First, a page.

Focus on fiber. Stock your pantry with whole grain, high fiber cereals, breads, pasta, and rice. “Dietary fiber decreases insulin resistance and prevents prediabetes and diabetes,” says Cipullo. And to get more specific, there are two types of fiber that perform two different jobs: Insoluble fiber, like wheat bran, keeps your digestive tract working well, while soluble fiber, like that found in oatmeal, can help lower your cholesterol and improve blood glucose control if eaten in large amounts. Research published in The New England Journal of Medicine found that when people with type 2 diabetes ate 50 grams (g) of fiber, particularly the soluble kind, they experienced dramatic health improvements, including improved glycemic control. Most Americans eat far less fiber than is recommended. Aim for at least 25 to 35 g a day, Cipullo recommends.
Make room for beans. Beans are packed with a combination of protein, vitamins, and fiber, which makes them an ideal food for a diabetes-friendly diet. “They have just the right type of fiber and complex carbohydrates that are slow to digest and therefore don’t result in a spike in blood glucose levels,” says Cipullo. Black beans, chickpeas, kidney beans, and lentils are good choices. You can purchase beans dry and soak them overnight or buy canned versions, which can be more convenient. Check that the label says “no added salt” and that the ingredients list shows that there are no added sugars or fats. Before eating, be sure to rinse them first; Stack often soaks her dried beans in low sodium broth for added flavor. Once they’re cooked, she’ll freeze them in half cup portions in freezer bags. “Any time I’m making soup, salad, or stew, I defrost a package of beans and they’re ready to go.”
Be strategic about dairy. Choose high-protein dairy options like 1 percent cow’s milk and low-fat yogurt. “Low-fat dairy options have a small amount of fat to help satiate you and regulate your blood sugar,” says Cipullo. For cheese, which contains vitamins and minerals in addition to protein, Cipullo suggests opting for the full-fat kind but keeping the quantity small. Strongly flavored cheese, such as sharp cheddar, blue cheese, or feta, will allow you to cut down on the amount you use in recipes, which means fewer calories and less saturated fat. Hard cheeses, like Parmesan and Romano, are also good to have on hand because they’re lower in saturated fat and great for flavor, with the added benefit of calcium, says Cipullo.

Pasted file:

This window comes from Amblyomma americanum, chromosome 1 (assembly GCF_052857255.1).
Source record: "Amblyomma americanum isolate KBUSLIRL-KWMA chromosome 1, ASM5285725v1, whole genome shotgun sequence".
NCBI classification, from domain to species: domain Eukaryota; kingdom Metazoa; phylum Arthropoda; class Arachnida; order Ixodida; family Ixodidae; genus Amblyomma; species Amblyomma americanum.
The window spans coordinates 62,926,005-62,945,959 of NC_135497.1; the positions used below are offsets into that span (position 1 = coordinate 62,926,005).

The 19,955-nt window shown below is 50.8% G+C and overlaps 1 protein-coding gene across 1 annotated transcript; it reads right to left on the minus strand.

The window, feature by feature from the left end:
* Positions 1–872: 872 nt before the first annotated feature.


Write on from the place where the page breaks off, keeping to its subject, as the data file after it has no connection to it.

Use plates and glasses for portion control. If you keep large plates and glasses in your kitchen, consider replacing them with smaller ones. Research by food psychologist Brian Wansink, PhD, director of the Cornell University Food and Brand Lab in Ithaca, New York, shows that by replacing 12-inch plates with 10-inch plates, you might serve yourself 22 percent fewer calories. The same goes for glassware: Tall thin glasses, Dr. Wansink finds, can decrease fluid intake, which makes them perfect for serving up caloric beverages like wine and juice. For water, use short, wide glasses to encourage more drinking.
When serving up meals, use the half plate rule for portion control: Fill half your plate with fruits and vegetables; a quarter with protein, like fish, poultry, tofu, eggs, or lean meat; and the final quarter with starch like whole grains, beans, or whole wheat pasta. “The key to being able to stick to healthy portions of carbs and protein is to fill up on delicious and interestingly prepared vegetables,” says Stack. “They’re the fillers and what I think of as super foods for people with diabetes.”
Keep healthy foods within reach. Leave a bowl of fruit on the kitchen counter, for example, and a pitcher of ice water in the fridge. In a study published in October 2015 in Health, Education & Behavior, researchers from Cornell found that people who left fruit on the counter weighed 13 pounds less on average than those who didn’t. Other good grab-and-go foods to have on hand include nuts like walnuts and pistachios, natural nut butters like peanut and almond, and fresh veggies and berries to enjoy with low-fat yogurt, hummus, and guacamole.
Keep unhealthy foods out of sight. Treat unhealthy foods (cookies, candy, chips, sugar-coated cereals, and soft drinks) like that stack of papers piling up in the corner of your office: out of sight, out of mind. Foods that are nutrient-scarce and calorie-dense only set you up for weight gain. “When these items are stocked in your kitchen, you’ll probably eat them more often,” says Cipullo.